Royal Watercolour Society  

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Train wreck at Montparnasse (October 22, 1895) by Studio Lévy and Sons.
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Train wreck at Montparnasse (October 22, 1895) by Studio Lévy and Sons.

The Royal Watercolour Society (originally called the Society of Painters in Water Colours, briefly the Society of Painters in Oil and Watercolours, and for much of its existence the Royal Society of Painters in Water Colours) is an English institution of painters working in watercolours. It should not be confused with the separate organisation, the Royal Institute of Painters in Water Colours.

Its members, or associates, use the postnominal initials RWS. Members are elected annually by the membership: there were 6 new members elected in 2009, and 3 in 2010.


History

The society was founded as the Society of Painters in Water Colours (sometimes referred to as the Old Water Colour Society) in 1804 by William Frederick Wells and its original membership was: William Sawrey Gilpin, Robert Hills, John Claude Nattes, John Varley, Cornelius Varley, Francis Nicholson, Samuel Shelley, William Henry Pyne and Nicholas Pocock. The members seceded from the Royal Academy where they felt that their work commanded insufficient respect and attention.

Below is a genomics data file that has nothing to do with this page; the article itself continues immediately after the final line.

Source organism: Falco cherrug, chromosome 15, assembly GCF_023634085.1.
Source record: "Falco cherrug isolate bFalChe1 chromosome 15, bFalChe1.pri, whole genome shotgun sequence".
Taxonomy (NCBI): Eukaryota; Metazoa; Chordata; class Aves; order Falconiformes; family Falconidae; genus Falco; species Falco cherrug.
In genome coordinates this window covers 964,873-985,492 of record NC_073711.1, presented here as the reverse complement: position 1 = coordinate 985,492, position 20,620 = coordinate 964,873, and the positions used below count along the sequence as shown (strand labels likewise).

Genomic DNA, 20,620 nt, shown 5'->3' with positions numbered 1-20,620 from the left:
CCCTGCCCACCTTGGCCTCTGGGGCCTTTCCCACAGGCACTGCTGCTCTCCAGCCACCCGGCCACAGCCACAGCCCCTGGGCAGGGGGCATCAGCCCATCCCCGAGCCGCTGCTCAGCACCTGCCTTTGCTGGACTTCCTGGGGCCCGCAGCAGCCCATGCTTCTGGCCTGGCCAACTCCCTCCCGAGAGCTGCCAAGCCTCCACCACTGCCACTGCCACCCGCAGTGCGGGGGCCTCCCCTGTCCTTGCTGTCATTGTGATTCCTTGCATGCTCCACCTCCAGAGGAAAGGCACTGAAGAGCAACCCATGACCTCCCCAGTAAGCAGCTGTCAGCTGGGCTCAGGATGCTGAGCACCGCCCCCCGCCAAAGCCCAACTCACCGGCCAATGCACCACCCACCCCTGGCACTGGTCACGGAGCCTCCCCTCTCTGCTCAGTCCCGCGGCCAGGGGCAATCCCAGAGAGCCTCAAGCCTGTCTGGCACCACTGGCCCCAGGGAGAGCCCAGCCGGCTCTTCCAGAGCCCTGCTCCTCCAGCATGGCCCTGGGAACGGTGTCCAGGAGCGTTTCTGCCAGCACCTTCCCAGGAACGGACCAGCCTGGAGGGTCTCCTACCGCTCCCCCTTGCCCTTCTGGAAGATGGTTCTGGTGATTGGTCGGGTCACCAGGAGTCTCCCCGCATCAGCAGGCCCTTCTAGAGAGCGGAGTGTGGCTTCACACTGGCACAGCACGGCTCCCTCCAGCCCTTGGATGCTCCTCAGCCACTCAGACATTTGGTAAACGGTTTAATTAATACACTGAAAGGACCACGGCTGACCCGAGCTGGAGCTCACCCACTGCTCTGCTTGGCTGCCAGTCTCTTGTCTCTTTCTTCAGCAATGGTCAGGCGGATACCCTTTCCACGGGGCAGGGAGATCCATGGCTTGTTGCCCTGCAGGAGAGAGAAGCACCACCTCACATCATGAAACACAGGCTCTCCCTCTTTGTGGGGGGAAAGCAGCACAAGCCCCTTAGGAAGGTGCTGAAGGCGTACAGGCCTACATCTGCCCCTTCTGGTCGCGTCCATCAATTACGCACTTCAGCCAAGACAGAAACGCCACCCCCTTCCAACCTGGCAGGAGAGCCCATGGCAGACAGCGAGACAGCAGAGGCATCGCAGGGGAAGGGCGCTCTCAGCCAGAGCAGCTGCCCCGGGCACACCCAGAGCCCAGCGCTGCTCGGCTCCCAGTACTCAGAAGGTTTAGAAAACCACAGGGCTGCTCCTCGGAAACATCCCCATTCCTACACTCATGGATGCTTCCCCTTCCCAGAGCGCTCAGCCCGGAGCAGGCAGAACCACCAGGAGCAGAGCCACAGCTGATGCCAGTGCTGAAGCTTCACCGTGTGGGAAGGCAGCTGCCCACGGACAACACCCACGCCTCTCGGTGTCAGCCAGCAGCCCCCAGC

In 1812, the Society reformed as the Society of Painters in Oil and Watercolours, reverting to its original name in 1820. The Society obtained its Royal charter 1881 under the presidency of Sir John Gilbert as the Royal Society of Painters in Water Colours. In 1988, it changed its name again to the Royal Watercolour Society, by which it had always previously been generally known.

Current members include Sonia Lawson, Elizabeth Blackadder and David Remfry.

It is a separate organisation from the Royal Institute of Painters in Water Colours.





Unless indicated otherwise, the text in this article is either based on Wikipedia article "Royal Watercolour Society" or another language Wikipedia page thereof used under the terms of the GNU Free Documentation License; or on original research by Jahsonic and friends. See Art and Popular Culture's copyright notice.

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